Federal Business Number
All foreign corporations registered in Canada must obtain a Federal Business Number. This is a 9-digit number which is allocated to the company. Please see the section on Federal Business Number for more information.
Goods and Services Tax/Harmonized Sales Tax
If your worldwide profits are more than $30,000 a year you will need to charge HST/GST on services provided and goods sold in Canada by the foreign company. Refer to the section respecting registering for a Federal Business number for more details on these requirements. The Revenue Canada Agency will expect you to report annually on the tax charged. As part of our service of obtaining a Federal Business Number for your foreign company, we will discuss with you whether you will need a GST/HST number.
Importing and Exporting
If you intend to import or export goods to and from Canada you will be required to obtain an Export/Import Number. This is an extension number to the Federal Business Number and if you purchase our federal business number service we will obtain an import/export number for you if it is required at the same time. The Revenue Canada Agency will require you to report on the amounts imported and exported on an annual basis.
In order to determine whether you need to be registered it helps to understand what the legal requirement for registration is. Feel free to contact us if you wish to be registered and we will be glad to assist in helping you to determine what the requirements would be for your particular situation.
Provincial/Territorial Annual Return Reporting
Most provinces and territories require that any company registered in its province/territory must submit a corporate annual return to the Companies Office in the province or territory the company is registered.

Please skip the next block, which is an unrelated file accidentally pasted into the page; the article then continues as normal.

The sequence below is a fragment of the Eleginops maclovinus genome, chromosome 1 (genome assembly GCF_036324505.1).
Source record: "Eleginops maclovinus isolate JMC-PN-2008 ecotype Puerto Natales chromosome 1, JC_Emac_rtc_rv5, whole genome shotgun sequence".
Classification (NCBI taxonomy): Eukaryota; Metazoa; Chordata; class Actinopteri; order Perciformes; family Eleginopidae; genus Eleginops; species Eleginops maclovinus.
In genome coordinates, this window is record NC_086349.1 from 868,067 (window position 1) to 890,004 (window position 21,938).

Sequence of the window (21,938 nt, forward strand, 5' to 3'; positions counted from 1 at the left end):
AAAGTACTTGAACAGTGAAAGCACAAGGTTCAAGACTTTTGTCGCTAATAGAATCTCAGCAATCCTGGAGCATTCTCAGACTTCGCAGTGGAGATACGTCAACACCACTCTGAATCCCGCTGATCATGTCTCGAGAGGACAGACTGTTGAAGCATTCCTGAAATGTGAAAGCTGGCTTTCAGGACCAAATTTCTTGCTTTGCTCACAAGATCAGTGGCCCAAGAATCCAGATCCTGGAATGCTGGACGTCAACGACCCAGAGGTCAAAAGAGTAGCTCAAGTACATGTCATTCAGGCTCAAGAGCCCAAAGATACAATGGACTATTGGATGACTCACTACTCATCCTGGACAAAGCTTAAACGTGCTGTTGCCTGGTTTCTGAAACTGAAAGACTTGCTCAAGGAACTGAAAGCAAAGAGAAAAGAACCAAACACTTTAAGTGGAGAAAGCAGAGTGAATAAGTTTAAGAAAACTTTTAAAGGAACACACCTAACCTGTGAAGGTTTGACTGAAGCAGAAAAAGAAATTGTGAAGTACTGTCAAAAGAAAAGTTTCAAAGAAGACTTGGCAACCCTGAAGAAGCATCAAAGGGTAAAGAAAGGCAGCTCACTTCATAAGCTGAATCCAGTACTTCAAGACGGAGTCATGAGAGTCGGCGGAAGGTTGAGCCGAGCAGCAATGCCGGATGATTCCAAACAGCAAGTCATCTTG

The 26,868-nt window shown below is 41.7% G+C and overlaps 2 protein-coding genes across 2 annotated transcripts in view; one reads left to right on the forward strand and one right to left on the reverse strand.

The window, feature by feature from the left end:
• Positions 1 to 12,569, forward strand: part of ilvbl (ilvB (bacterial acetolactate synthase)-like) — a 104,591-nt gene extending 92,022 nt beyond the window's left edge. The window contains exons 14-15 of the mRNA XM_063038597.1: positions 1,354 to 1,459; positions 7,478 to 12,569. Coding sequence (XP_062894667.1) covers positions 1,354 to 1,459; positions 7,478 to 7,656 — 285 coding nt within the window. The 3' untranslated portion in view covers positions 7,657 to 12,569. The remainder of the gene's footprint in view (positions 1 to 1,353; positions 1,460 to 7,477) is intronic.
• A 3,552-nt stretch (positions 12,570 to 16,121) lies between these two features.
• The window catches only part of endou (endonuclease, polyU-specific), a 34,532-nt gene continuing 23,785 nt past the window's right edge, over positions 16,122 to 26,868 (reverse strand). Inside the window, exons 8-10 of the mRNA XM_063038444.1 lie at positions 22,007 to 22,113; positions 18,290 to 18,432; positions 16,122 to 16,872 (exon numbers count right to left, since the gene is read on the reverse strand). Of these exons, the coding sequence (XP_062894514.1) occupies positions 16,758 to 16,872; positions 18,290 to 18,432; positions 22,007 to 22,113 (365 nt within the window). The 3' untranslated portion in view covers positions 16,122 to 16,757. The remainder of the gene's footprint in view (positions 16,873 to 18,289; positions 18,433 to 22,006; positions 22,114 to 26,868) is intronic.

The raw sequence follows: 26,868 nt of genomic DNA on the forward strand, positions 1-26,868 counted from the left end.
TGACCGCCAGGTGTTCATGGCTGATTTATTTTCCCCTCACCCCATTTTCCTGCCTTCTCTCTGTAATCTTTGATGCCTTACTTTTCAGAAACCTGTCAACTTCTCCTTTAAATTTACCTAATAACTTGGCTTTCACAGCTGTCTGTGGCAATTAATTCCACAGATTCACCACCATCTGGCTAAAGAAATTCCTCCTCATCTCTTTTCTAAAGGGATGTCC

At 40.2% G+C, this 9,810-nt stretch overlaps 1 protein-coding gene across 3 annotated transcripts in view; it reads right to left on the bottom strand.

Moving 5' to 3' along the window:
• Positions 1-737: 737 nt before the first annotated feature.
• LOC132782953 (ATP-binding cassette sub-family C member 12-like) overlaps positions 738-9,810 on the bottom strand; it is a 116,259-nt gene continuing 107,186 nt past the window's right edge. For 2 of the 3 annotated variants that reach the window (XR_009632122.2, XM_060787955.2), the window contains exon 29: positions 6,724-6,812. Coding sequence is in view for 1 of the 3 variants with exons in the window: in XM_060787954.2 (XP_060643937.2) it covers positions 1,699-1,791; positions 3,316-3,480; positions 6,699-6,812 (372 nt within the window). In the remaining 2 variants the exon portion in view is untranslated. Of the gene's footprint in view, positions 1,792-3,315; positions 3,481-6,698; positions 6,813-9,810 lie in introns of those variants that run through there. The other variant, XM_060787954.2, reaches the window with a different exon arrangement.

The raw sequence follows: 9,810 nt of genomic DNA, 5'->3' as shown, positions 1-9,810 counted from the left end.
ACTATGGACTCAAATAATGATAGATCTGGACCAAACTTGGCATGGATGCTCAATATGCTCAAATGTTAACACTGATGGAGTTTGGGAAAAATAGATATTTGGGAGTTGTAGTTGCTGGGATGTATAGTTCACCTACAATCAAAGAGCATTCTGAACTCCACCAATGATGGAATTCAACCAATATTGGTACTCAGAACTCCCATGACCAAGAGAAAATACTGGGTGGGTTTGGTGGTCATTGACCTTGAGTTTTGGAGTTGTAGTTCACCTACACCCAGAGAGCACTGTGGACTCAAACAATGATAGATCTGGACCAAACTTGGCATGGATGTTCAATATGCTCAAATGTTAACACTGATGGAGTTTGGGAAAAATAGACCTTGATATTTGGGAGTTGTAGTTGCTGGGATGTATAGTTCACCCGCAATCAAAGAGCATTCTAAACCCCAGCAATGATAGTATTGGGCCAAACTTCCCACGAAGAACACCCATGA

Registering in all Provinces and Territories
You can register in all or some of the provinces and territories of Canada. If you require this type of service please contact us and we can discuss the best way to proceed with these types of registrations. Keep in mind that every province or territory has its own definition of carrying on business in that jurisdiction. Before registering you need to determine if it is necessary for your company to be registered.
What Constitutes Carrying on Business in Canada
The following outlines the statute requirement for carrying on business in the various provinces and territories:
The Extra-Provincial Corporations Act (Ontario) governs foreign companies carrying on business in Ontario. Sections 1(2) and (3) indicate that "(2) For purposes of this Act, an extra-provincial corporation carries on its business in Ontario if, (a) it has a resident agent, representative, warehouse, office or place where it carries on its business in Ontario, (b) it holds an interest, otherwise than by way of security, in real property situate in Ontario, or (c) it otherwise carries on its business in Ontario. (3) An extra-provincial corporation does not carry on its business in Ontario by reason only that, (a) it takes orders for or buys or sells goods, wares and merchandise; or (b) offers or sells services of any type, by use of travellers or through advertising or correspondence."